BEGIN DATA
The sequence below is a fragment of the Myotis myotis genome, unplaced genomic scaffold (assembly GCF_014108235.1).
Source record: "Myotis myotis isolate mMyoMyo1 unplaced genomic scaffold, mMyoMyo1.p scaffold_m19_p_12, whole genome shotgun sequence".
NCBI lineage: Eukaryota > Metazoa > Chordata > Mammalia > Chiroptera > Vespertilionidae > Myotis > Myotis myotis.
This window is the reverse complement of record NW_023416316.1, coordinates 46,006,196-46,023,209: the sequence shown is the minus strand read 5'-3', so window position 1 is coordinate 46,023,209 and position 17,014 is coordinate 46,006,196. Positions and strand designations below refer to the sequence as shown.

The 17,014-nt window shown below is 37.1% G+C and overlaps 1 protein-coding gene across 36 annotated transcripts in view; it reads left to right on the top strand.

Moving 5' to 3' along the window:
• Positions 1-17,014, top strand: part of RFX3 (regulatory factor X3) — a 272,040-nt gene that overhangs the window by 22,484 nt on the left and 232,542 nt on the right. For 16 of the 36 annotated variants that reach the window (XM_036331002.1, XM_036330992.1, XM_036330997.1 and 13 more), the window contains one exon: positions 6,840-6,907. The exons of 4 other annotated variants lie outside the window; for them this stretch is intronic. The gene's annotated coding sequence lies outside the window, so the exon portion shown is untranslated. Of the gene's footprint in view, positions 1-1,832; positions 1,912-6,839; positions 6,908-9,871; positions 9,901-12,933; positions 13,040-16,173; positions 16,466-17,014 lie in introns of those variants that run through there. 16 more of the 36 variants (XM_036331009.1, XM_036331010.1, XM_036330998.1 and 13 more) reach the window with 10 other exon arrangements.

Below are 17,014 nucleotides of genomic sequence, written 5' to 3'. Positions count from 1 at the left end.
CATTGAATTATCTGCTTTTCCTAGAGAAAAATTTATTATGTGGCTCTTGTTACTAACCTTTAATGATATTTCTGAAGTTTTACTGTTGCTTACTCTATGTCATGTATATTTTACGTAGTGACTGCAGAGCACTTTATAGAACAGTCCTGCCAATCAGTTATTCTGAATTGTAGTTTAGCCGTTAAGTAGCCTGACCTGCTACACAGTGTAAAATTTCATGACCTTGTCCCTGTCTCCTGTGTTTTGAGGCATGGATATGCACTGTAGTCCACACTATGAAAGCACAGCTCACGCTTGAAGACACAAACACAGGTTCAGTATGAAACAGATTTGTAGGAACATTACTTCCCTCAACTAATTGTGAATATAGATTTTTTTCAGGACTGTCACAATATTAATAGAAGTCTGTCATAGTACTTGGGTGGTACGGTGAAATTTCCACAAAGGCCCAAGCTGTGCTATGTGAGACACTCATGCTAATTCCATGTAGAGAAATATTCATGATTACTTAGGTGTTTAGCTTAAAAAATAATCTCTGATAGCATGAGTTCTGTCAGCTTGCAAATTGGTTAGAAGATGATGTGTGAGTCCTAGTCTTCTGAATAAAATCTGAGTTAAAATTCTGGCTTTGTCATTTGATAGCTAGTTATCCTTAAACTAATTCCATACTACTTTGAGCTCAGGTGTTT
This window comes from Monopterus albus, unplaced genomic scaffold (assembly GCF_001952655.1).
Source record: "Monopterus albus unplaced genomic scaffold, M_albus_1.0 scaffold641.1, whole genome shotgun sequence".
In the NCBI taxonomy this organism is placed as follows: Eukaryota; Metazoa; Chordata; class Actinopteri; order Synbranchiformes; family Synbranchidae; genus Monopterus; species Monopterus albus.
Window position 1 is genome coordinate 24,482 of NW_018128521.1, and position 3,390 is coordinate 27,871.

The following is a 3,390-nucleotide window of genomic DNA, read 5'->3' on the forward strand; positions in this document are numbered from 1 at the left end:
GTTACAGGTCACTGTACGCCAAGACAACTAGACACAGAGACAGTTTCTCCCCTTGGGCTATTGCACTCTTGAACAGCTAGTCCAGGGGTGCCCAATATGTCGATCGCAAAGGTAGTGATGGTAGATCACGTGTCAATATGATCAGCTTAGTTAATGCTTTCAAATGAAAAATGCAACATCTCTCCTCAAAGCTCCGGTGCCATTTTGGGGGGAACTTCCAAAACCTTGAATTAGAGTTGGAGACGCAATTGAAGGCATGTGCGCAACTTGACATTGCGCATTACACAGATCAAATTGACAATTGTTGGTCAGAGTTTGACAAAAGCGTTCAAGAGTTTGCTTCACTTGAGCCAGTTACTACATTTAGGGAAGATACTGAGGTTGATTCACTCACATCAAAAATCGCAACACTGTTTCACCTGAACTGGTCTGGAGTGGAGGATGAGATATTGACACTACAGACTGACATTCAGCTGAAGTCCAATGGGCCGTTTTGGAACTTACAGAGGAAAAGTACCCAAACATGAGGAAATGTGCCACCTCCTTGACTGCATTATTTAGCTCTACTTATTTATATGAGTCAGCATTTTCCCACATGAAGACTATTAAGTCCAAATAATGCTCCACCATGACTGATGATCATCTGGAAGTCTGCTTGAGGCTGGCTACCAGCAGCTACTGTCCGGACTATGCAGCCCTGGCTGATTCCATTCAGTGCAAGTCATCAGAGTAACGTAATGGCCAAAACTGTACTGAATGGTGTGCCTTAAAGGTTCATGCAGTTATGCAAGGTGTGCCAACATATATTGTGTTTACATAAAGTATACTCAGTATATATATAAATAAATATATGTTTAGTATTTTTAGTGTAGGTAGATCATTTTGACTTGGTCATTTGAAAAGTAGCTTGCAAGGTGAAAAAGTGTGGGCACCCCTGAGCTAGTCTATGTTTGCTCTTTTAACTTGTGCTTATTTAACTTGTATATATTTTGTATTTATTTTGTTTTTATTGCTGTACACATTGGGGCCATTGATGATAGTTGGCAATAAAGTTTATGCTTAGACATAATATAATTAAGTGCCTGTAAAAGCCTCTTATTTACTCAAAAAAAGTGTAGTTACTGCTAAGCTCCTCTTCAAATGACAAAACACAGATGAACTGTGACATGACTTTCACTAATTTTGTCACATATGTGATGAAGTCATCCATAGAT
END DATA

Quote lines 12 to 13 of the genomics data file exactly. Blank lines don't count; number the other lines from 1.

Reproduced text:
In the NCBI taxonomy this organism is placed as follows: Eukaryota; Metazoa; Chordata; class Actinopteri; order Synbranchiformes; family Synbranchidae; genus Monopterus; species Monopterus albus.
Window position 1 is genome coordinate 24,482 of NW_018128521.1, and position 3,390 is coordinate 27,871.